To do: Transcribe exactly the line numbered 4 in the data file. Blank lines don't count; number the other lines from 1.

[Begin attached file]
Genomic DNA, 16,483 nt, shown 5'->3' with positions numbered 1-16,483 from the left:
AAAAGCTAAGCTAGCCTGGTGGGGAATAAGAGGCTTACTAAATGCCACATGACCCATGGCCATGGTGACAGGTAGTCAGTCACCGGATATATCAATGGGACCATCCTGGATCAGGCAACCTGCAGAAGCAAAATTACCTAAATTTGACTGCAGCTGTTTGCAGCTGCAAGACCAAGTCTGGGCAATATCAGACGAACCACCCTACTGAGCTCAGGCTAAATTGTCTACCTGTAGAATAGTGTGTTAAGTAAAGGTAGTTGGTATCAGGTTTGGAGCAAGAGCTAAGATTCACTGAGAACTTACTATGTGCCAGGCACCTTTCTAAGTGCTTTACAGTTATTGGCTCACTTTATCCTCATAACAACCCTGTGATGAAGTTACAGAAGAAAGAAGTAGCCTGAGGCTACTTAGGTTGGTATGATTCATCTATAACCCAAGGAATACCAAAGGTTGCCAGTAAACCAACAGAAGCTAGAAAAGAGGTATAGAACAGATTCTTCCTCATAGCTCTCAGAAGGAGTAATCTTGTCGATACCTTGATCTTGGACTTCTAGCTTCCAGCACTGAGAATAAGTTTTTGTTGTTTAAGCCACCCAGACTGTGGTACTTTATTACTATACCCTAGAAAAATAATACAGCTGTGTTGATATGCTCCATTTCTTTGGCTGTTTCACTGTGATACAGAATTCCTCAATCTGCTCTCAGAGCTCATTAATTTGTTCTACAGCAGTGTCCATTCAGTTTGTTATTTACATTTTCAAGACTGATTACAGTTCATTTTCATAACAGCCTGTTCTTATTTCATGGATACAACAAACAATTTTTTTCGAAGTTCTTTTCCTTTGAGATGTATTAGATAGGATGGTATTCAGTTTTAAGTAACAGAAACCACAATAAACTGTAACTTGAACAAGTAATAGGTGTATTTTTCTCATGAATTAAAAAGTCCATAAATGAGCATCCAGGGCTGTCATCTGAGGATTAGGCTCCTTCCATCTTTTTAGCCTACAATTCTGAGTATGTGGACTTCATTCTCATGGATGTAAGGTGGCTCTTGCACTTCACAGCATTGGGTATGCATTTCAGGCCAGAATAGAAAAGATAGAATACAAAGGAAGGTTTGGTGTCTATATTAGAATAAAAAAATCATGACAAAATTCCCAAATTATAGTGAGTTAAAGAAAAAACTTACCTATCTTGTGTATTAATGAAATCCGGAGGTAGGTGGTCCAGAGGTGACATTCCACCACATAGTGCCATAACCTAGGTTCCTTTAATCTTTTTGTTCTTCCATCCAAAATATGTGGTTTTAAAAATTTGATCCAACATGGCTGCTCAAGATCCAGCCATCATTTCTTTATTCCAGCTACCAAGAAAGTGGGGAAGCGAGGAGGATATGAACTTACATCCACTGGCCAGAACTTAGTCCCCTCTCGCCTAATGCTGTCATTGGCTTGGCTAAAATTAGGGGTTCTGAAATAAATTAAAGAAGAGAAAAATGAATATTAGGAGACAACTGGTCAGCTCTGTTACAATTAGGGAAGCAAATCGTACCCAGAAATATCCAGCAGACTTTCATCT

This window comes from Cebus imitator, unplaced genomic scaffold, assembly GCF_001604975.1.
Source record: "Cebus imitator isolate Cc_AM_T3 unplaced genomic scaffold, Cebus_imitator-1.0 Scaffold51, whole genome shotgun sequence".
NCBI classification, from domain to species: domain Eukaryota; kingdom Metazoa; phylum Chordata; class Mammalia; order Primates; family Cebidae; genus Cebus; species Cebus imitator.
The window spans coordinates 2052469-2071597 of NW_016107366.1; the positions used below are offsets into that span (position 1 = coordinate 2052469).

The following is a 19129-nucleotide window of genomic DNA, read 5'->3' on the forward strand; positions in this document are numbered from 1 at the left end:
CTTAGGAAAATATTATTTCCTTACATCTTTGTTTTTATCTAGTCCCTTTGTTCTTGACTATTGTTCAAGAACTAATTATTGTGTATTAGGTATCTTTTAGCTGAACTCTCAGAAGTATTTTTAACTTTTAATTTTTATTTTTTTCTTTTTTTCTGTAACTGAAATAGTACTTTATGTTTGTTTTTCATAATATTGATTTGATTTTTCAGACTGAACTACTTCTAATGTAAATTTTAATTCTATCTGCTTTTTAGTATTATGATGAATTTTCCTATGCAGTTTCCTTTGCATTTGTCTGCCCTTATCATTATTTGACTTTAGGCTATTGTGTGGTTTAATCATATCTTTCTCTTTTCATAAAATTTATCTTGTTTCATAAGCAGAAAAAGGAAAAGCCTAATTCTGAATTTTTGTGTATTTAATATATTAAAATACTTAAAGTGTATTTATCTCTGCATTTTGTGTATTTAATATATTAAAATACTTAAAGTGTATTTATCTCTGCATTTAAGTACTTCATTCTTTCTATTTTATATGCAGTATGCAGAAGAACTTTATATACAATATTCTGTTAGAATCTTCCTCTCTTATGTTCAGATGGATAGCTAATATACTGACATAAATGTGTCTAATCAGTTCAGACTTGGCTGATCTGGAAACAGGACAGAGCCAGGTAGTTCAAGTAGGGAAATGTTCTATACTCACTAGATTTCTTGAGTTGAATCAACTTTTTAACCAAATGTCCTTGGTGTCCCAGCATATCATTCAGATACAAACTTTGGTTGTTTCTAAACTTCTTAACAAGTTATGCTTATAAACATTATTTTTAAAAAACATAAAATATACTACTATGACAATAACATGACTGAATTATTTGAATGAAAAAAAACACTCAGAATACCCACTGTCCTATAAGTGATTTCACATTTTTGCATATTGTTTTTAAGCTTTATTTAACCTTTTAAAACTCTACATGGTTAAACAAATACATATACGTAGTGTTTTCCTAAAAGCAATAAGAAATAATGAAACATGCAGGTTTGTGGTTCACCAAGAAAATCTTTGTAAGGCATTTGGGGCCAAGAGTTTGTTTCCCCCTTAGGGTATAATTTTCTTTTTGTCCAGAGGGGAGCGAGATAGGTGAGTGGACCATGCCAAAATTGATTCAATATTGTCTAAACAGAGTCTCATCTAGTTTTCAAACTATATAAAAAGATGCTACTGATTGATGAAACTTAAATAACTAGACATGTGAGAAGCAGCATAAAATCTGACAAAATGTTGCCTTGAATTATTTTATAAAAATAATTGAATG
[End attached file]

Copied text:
Source record: "Cebus imitator isolate Cc_AM_T3 unplaced genomic scaffold, Cebus_imitator-1.0 Scaffold51, whole genome shotgun sequence".